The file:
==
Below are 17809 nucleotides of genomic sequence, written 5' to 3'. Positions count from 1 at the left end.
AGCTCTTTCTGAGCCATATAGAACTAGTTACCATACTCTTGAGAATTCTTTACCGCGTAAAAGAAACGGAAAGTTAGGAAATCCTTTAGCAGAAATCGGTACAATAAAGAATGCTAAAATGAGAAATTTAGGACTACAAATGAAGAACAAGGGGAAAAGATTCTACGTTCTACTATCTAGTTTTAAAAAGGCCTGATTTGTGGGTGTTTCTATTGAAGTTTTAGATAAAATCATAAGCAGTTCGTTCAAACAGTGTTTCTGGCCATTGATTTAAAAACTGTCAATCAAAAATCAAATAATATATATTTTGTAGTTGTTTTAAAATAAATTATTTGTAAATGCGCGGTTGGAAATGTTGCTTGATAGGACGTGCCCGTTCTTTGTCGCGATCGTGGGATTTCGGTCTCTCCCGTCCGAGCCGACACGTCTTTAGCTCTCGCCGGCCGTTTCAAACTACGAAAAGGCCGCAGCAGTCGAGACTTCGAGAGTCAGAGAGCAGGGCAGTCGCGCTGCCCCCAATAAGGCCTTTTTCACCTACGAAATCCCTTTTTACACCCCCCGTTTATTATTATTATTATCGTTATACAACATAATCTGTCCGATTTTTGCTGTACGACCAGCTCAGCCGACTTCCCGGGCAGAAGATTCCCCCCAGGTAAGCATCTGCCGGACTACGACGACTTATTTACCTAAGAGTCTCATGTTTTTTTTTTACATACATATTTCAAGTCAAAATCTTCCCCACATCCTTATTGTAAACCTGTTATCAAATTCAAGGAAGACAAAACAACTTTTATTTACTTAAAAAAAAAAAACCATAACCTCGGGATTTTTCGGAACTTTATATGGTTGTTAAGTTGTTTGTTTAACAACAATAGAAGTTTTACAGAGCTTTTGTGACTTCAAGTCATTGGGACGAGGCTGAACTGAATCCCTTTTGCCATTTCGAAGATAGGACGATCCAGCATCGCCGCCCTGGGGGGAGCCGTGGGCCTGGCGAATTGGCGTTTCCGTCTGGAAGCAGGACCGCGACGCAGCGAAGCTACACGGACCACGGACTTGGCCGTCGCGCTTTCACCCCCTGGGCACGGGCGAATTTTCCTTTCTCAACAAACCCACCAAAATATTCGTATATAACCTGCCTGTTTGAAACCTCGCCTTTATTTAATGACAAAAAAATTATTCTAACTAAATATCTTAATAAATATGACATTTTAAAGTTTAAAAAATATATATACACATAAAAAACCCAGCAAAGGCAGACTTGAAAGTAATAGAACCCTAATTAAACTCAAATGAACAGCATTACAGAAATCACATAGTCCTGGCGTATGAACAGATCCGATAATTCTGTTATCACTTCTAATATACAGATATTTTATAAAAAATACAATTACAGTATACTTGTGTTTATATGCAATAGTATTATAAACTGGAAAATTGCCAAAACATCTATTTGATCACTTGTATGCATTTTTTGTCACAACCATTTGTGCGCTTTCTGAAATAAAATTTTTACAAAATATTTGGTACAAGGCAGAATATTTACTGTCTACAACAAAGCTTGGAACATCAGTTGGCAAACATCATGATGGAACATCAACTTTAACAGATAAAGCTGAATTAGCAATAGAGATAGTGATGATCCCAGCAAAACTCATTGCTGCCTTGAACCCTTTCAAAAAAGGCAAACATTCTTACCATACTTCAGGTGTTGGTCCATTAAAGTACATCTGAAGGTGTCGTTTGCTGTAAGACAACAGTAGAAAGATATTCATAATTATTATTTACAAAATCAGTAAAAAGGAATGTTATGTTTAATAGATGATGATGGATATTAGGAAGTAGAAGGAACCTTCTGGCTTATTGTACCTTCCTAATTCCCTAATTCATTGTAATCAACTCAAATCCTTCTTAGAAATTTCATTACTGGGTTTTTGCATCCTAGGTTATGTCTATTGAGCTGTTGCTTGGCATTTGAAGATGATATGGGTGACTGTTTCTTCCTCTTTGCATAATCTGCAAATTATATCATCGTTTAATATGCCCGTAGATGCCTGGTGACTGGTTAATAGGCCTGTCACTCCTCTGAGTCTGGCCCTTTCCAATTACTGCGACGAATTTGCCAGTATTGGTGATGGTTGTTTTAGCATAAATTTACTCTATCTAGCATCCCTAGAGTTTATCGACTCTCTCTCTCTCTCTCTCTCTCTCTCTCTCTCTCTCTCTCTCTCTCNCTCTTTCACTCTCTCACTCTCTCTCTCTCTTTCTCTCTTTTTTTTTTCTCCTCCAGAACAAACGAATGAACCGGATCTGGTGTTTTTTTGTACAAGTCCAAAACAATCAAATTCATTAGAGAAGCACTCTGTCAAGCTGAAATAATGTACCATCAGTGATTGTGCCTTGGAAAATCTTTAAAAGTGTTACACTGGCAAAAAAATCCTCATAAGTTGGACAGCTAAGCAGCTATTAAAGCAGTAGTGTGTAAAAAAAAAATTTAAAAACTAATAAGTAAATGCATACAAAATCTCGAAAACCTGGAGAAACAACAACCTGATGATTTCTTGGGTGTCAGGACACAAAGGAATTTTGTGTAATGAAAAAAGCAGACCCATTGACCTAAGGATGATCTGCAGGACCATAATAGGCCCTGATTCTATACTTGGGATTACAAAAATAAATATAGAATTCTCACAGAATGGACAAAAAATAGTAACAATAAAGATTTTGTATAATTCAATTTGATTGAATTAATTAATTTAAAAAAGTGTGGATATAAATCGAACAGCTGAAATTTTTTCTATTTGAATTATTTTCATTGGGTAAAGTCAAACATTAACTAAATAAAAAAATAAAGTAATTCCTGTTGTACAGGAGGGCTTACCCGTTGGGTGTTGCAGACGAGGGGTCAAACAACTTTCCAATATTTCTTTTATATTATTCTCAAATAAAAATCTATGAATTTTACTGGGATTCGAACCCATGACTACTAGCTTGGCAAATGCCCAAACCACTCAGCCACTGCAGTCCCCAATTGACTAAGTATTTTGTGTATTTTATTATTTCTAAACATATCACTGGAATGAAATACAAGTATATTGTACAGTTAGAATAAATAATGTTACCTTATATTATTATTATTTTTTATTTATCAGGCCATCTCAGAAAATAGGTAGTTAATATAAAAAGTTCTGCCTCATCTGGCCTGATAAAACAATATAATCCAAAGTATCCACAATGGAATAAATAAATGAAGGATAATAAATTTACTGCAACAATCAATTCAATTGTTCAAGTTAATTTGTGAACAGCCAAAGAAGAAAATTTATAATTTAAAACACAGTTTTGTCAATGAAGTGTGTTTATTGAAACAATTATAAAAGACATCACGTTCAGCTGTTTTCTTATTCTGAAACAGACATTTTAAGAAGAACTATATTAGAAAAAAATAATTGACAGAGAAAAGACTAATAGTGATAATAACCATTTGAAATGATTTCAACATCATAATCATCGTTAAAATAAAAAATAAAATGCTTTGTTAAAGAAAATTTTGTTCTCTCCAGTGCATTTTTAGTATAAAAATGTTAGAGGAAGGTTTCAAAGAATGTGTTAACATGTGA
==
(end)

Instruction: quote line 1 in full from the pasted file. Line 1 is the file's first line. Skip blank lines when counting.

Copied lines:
Below are 17809 nucleotides of genomic sequence, written 5' to 3'. Positions count from 1 at the left end.